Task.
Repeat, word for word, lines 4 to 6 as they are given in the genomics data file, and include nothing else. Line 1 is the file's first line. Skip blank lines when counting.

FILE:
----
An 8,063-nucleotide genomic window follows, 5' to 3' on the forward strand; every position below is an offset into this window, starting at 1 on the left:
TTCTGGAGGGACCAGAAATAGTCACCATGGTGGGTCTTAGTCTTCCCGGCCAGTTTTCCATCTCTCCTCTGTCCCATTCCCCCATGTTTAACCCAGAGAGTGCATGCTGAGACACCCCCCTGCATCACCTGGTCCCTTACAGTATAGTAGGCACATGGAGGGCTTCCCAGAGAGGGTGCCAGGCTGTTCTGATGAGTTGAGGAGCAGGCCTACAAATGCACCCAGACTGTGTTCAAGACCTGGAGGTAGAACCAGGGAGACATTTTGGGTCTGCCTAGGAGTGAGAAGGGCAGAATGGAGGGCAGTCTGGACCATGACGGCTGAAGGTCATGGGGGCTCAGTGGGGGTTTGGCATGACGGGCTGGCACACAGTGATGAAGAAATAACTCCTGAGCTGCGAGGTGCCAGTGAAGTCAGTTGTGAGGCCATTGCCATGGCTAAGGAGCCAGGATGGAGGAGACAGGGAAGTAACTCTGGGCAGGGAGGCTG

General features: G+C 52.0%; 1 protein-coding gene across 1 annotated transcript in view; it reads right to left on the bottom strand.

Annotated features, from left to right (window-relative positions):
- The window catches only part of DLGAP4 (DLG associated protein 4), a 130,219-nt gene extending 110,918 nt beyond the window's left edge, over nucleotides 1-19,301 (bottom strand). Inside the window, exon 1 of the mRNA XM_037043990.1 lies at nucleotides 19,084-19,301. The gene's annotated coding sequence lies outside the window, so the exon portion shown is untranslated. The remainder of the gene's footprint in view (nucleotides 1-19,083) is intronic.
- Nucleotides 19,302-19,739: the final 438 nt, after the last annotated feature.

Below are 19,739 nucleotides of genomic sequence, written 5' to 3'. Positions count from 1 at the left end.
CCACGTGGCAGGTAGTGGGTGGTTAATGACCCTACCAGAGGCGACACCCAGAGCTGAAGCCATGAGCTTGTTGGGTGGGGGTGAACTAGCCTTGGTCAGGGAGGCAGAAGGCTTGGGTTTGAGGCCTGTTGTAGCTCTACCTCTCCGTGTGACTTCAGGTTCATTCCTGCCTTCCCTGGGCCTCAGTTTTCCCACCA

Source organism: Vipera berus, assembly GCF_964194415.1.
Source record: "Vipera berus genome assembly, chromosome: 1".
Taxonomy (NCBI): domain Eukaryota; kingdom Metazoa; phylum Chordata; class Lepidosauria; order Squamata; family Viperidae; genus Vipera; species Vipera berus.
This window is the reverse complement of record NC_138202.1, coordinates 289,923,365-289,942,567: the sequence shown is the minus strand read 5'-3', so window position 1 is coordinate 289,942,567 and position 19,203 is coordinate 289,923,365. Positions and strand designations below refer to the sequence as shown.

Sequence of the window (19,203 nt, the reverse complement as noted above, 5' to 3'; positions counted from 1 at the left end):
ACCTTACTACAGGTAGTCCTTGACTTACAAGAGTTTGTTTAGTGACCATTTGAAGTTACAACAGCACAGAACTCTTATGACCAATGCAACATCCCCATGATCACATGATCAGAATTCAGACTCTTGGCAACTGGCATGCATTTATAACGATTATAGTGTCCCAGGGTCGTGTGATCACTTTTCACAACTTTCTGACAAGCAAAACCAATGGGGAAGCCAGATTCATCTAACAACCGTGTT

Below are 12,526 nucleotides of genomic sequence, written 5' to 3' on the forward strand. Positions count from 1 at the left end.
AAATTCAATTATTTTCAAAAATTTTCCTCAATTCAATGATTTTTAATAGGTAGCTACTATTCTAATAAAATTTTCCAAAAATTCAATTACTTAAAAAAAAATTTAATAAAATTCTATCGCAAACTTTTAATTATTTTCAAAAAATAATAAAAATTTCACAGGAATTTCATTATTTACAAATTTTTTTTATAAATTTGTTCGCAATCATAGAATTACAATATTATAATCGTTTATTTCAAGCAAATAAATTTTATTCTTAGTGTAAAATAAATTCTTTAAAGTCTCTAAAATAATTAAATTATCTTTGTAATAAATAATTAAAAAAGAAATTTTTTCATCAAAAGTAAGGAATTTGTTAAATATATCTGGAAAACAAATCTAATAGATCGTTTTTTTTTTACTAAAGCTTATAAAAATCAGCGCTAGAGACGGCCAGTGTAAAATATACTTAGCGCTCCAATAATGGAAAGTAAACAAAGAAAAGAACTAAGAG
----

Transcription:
Annotated features, from left to right (window-relative positions):
- The window catches only part of DLGAP4 (DLG associated protein 4), a 130,219-nt gene extending 110,918 nt beyond the window's left edge, over nucleotides 1-19,301 (bottom strand). Inside the window, exon 1 of the mRNA XM_037043990.1 lies at nucleotides 19,084-19,301. The gene's annotated coding sequence lies outside the window, so the exon portion shown is untranslated. The remainder of the gene's footprint in view (nucleotides 1-19,083) is intronic.
- Nucleotides 19,302-19,739: the final 438 nt, after the last annotated feature.